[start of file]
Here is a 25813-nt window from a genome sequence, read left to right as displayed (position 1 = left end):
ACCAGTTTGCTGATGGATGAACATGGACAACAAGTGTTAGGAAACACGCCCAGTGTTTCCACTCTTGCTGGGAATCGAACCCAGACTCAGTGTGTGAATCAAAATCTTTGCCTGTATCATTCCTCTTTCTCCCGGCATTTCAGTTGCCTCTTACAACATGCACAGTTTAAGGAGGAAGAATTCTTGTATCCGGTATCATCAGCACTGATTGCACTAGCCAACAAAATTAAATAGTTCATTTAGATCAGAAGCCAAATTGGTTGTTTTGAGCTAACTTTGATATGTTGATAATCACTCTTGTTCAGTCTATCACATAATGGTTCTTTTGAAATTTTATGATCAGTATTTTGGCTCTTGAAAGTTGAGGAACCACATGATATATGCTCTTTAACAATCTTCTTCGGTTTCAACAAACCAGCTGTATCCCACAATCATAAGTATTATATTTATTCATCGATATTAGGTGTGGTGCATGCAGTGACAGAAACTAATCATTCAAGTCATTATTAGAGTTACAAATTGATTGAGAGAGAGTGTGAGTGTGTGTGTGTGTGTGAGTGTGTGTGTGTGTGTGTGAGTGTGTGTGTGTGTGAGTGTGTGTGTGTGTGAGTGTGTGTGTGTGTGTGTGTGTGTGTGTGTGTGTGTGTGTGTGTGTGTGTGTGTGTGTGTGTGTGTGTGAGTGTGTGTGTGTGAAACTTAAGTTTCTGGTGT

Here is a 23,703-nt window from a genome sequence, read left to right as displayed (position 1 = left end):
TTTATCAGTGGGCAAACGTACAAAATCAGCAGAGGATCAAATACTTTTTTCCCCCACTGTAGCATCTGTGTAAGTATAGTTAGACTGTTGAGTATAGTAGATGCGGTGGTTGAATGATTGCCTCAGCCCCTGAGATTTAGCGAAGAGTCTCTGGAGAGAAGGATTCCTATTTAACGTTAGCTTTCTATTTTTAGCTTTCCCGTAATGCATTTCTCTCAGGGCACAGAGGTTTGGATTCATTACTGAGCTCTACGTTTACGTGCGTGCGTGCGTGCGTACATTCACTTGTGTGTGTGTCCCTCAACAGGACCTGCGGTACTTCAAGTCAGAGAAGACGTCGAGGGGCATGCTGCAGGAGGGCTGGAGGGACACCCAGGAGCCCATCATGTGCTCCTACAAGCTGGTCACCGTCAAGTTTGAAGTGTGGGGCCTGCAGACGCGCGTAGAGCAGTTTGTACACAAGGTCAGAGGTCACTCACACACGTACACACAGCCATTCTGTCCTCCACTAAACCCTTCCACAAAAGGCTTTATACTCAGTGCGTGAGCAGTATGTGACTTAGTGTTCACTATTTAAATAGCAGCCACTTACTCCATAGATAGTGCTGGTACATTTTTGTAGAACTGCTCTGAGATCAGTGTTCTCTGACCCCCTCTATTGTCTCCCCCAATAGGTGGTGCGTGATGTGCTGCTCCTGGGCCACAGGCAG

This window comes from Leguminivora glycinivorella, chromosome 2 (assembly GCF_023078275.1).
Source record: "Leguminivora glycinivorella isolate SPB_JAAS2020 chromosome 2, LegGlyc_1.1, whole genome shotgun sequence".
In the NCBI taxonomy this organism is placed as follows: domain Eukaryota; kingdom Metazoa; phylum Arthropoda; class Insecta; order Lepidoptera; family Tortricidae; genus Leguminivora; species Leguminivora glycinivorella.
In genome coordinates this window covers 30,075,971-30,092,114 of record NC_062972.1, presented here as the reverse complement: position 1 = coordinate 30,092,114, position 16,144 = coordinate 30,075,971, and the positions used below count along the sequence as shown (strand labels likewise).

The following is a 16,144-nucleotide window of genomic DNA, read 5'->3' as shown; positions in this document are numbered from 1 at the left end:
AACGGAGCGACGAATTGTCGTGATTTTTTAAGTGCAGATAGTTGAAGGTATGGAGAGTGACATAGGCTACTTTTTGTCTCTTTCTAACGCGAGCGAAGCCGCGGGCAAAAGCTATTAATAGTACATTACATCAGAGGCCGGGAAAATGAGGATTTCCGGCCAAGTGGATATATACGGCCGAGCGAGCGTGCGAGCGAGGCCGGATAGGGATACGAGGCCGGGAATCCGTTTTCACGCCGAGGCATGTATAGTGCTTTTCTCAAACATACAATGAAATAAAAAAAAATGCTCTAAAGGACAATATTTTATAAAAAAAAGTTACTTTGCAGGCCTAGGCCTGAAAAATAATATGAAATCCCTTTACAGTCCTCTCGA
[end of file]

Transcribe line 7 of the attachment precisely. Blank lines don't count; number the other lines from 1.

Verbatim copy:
In the NCBI taxonomy this organism is placed as follows: domain Eukaryota; kingdom Metazoa; phylum Arthropoda; class Insecta; order Lepidoptera; family Tortricidae; genus Leguminivora; species Leguminivora glycinivorella.